By Daniel Ritz
During an emotionally charged Dana Point City Council meeting on April 30, City Council neared the end of the on-going by-district voting conversion that began in February by holding the first reading of an ordinance establishing and implementing by-district elections for City Council elections.
Beginning in Nov. 2018, Dana Point will vote for their single representative City Council member according to which district they live in. According to the California Voters Rights Act (CVRA), incumbent’s current at-large selected terms cannot be interrupted and the decision, if passed by a second reading, could potentially have large impacts on the political make-up of the Dana Point City Council.
The decision to move forward with five voting districts resulted after receiving support from Council members Paul Wyatt, Joe Muller, John Tomlinson and Mayor Richard Viczorek. Council member Lewis was the sole opponent to the five-district conversion.
“Four voting districts with an at-large mayor is the worst of all evils,” Mayor Viczorek said, explaining that four districts with an at-large Mayor still left Dana Point in violation of the CVRA without fully embracing at-large voting potential.
The specific district map, called “Tan VI” by National Demographics Corporation (NDC), was chosen by a 4-0 vote.
“I cannot vote for anything but four districts,” Lewis said after it was revealed that she had abstained from the decision.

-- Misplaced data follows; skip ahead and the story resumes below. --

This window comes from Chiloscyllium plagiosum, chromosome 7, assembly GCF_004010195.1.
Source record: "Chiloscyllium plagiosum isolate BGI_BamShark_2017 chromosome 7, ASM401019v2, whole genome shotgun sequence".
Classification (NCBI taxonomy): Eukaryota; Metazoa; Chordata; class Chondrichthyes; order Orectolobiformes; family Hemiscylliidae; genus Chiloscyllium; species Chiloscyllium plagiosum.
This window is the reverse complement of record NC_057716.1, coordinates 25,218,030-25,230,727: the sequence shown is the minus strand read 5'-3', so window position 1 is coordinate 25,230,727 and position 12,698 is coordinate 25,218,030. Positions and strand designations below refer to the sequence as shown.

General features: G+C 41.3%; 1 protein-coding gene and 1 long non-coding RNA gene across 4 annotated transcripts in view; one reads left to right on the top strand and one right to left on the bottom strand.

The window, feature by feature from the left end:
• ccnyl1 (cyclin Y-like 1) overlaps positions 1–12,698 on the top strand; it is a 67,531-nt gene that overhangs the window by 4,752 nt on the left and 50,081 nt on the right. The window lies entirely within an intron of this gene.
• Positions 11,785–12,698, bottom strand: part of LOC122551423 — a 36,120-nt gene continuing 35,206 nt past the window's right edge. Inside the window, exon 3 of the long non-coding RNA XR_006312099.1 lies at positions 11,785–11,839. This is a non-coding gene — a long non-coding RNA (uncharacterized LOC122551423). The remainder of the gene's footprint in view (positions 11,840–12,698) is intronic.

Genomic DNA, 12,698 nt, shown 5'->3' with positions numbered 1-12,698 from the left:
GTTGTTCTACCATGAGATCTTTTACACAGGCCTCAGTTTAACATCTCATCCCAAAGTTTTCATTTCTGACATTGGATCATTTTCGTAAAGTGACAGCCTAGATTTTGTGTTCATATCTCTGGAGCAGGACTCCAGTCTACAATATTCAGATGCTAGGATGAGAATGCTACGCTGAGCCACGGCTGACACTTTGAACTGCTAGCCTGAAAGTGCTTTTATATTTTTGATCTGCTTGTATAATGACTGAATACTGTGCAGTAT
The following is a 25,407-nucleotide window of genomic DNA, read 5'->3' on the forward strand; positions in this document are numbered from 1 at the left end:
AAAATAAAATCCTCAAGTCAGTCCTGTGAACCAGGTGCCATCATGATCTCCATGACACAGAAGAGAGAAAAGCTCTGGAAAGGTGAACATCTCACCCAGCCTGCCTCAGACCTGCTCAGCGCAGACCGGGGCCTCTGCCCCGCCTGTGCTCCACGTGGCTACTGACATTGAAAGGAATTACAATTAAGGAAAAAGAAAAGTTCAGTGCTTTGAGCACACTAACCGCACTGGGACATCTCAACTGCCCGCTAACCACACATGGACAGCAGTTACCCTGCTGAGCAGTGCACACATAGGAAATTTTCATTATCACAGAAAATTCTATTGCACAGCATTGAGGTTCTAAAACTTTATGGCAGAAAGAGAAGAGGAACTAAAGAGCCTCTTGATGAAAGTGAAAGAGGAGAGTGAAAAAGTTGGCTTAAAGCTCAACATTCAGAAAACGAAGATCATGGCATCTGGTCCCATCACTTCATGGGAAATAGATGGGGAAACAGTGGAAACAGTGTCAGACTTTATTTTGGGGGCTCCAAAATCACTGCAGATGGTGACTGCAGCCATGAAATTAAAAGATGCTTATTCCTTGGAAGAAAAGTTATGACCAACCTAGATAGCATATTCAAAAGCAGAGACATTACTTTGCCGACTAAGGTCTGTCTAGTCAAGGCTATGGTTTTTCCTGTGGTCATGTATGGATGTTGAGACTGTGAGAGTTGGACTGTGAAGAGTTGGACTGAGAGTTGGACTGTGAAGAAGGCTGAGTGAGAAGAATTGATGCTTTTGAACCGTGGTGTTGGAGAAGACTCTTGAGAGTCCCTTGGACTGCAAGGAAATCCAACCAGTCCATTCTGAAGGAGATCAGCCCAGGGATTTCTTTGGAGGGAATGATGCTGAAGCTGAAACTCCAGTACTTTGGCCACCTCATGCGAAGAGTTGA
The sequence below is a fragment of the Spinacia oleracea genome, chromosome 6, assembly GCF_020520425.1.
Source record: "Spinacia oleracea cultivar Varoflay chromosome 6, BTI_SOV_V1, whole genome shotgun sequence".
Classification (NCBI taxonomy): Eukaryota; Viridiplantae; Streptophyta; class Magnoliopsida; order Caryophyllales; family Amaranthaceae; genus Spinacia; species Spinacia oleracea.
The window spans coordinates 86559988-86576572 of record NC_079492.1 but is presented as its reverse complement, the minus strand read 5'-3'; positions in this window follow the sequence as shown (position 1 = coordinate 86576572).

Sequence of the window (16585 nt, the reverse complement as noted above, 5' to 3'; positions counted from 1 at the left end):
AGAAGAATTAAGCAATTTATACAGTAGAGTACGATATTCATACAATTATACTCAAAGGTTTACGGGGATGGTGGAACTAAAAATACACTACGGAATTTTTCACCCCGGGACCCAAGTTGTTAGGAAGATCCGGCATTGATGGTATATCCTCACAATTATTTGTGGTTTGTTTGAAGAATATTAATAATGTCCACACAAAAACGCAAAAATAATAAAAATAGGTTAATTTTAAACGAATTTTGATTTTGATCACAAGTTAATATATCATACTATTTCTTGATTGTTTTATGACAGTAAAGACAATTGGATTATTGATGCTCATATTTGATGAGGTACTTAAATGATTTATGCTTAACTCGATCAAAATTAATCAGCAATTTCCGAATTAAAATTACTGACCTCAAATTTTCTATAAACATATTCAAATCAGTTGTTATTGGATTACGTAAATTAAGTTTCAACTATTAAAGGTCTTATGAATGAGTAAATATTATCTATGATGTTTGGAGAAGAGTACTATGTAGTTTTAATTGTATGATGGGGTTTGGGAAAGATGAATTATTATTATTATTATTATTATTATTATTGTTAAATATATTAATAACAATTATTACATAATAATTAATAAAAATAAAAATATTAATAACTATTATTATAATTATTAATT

Mayor Viczorek reasoned that the Tan VI map was superior since it recognized the largest number of predetermined criteria to be considered for by-district voting as stated in the staff report prepared by Dana Point City Attorney Patrick Munoz.
It was Council member Tomlinson who suggested that the districts to be up for election in 2018 would be districts one, two and three. District one largely encompasses the Monarch Beach community. District two largely represents the Dana Woods and Dana Hills communities near Dana Hills High School. District three extends north along Del Obispo Street and across the interior toward Alta Vista Drive across the northern border of the Lantern District.
- A full interactive map of the Tan VI map can be seen HERE.
- The other maps can be viewed in PDF form HERE
After Tomlinson’s suggestion, Lewis suggested that the districts to be determined up for election in 2018 be selected at random from a hat, stating later that this was an attempt to take the politics out of the selection. That motion did not receive a second.
Lewis found herself alone again when Council member Wyatt joined Mayor Viczorek, Mayor Pro Tem Muller and Council member Tomlinson in voting 4-1 in support of districts one, two and three being up for election in 2018.
“I cannot describe my feelings of how embarrassed I am for this Council,” Lewis said during a phone call with the Dana Point Times after the meeting.
After the reading of the ordinance, Lewis stormed out of the City Council chambers.
“I don’t know why (they are waiting for me to return), my vote doesn’t matter anyway,” Lewis was overheard saying on the telephone outside the open doors to Council chambers.
Lewis and Wyatt, who both currently reside in what is district four, await their four-year election cycles in 2020 (they were elected in 2016) where there will be one City Council representative. Tomlinson will not be able to run in 2018 as district five will not be up for election until 2020, leaving most of the Capistrano Beach area without a City Council vote since 2014.
The second reading, necessary for passing any ordinance, will be heard on Tuesday, May 15 during City Council’s regularly scheduled meeting.